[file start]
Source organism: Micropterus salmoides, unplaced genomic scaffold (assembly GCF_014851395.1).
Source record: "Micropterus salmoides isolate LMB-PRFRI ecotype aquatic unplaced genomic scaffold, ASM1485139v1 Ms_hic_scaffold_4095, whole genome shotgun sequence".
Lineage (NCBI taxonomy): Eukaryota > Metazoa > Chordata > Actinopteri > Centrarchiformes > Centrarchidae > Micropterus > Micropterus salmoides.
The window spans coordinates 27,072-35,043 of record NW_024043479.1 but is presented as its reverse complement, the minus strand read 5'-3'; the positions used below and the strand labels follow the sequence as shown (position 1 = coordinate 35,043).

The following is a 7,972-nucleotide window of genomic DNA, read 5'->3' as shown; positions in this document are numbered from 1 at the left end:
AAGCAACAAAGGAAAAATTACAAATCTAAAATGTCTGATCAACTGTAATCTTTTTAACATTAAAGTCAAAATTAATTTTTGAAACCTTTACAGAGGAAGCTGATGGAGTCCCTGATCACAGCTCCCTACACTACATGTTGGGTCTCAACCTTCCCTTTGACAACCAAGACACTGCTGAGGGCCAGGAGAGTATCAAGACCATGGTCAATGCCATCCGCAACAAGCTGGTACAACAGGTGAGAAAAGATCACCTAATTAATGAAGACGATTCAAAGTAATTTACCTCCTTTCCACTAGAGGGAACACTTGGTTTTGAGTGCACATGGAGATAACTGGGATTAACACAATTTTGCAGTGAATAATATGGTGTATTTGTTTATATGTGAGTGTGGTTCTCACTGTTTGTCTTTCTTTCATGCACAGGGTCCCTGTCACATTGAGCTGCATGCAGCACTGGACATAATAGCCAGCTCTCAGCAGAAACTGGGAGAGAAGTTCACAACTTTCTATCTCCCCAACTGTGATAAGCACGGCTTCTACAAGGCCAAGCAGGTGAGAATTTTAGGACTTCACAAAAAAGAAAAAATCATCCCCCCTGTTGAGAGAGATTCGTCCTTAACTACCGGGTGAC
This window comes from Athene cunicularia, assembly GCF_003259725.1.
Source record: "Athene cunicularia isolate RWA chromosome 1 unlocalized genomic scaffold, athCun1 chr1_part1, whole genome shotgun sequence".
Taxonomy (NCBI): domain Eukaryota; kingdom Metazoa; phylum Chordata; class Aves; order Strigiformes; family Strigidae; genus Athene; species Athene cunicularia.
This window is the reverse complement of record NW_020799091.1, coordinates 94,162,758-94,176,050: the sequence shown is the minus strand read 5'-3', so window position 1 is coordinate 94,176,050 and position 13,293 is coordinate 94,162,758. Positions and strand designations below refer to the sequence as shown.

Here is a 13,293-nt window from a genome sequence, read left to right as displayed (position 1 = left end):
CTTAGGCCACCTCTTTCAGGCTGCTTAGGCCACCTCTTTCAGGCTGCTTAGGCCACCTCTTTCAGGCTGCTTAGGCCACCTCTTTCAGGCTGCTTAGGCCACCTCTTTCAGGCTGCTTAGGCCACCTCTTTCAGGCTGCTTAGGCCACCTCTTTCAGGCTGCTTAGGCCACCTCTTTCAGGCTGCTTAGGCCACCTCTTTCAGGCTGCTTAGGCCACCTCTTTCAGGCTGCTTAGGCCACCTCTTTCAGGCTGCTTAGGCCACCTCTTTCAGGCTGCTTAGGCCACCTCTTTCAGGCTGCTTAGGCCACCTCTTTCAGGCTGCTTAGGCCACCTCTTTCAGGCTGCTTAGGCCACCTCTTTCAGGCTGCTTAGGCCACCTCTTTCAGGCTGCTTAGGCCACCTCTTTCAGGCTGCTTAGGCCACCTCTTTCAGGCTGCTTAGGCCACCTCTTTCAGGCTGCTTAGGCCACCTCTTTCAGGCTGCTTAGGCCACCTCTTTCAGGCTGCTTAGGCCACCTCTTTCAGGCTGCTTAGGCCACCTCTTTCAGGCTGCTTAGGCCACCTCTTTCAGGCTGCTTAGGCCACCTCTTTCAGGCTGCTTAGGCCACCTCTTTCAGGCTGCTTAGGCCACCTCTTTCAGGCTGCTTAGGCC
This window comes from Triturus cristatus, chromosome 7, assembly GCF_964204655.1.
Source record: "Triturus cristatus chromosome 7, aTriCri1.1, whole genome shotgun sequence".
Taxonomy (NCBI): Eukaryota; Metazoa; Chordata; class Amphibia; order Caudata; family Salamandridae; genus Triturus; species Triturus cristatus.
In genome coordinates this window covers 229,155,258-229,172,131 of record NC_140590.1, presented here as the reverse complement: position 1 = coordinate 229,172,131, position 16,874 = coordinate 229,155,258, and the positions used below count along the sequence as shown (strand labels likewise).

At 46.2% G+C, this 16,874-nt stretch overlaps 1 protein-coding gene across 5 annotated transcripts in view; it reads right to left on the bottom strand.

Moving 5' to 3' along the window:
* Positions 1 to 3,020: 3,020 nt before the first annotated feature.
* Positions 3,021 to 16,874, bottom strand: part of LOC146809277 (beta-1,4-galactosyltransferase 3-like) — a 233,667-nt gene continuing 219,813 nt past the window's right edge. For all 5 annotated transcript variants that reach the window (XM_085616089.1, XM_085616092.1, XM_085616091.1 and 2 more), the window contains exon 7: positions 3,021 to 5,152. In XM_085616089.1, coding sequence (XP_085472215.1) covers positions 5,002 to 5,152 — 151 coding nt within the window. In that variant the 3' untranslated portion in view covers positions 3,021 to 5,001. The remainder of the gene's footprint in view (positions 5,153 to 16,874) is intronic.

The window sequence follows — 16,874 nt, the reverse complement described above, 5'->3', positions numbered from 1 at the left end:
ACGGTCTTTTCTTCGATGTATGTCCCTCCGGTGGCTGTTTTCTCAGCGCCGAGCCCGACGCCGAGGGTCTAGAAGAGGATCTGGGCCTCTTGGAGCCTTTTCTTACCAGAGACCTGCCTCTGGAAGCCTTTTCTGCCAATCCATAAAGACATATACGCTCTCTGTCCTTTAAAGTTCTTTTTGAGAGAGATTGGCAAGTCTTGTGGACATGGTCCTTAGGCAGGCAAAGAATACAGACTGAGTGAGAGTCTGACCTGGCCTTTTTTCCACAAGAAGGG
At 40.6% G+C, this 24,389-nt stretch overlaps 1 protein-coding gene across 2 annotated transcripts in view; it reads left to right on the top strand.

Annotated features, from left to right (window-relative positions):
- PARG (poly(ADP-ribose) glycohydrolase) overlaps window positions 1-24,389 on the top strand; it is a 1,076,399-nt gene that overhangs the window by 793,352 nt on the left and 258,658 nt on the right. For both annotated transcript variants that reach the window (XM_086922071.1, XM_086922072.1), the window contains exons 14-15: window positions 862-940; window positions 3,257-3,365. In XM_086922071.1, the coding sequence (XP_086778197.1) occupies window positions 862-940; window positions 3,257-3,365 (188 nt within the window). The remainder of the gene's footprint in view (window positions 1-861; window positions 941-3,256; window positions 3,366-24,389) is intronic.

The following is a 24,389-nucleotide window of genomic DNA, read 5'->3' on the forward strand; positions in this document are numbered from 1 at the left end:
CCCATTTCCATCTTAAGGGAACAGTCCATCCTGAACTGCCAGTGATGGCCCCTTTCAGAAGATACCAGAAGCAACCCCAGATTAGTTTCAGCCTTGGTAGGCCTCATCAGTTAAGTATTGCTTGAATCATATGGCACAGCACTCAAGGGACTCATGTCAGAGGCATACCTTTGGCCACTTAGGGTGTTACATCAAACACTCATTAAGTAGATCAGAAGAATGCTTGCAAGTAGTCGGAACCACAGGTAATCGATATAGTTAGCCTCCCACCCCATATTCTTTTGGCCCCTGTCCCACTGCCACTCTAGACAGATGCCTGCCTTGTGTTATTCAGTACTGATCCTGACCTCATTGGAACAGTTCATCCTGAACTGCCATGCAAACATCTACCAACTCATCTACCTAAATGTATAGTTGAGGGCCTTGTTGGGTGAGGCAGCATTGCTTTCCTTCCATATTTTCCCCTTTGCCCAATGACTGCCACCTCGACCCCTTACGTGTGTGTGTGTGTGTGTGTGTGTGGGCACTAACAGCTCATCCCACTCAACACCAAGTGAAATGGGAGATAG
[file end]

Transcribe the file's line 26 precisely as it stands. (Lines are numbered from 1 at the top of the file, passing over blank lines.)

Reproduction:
The following is a 24,389-nucleotide window of genomic DNA, read 5'->3' on the forward strand; positions in this document are numbered from 1 at the left end: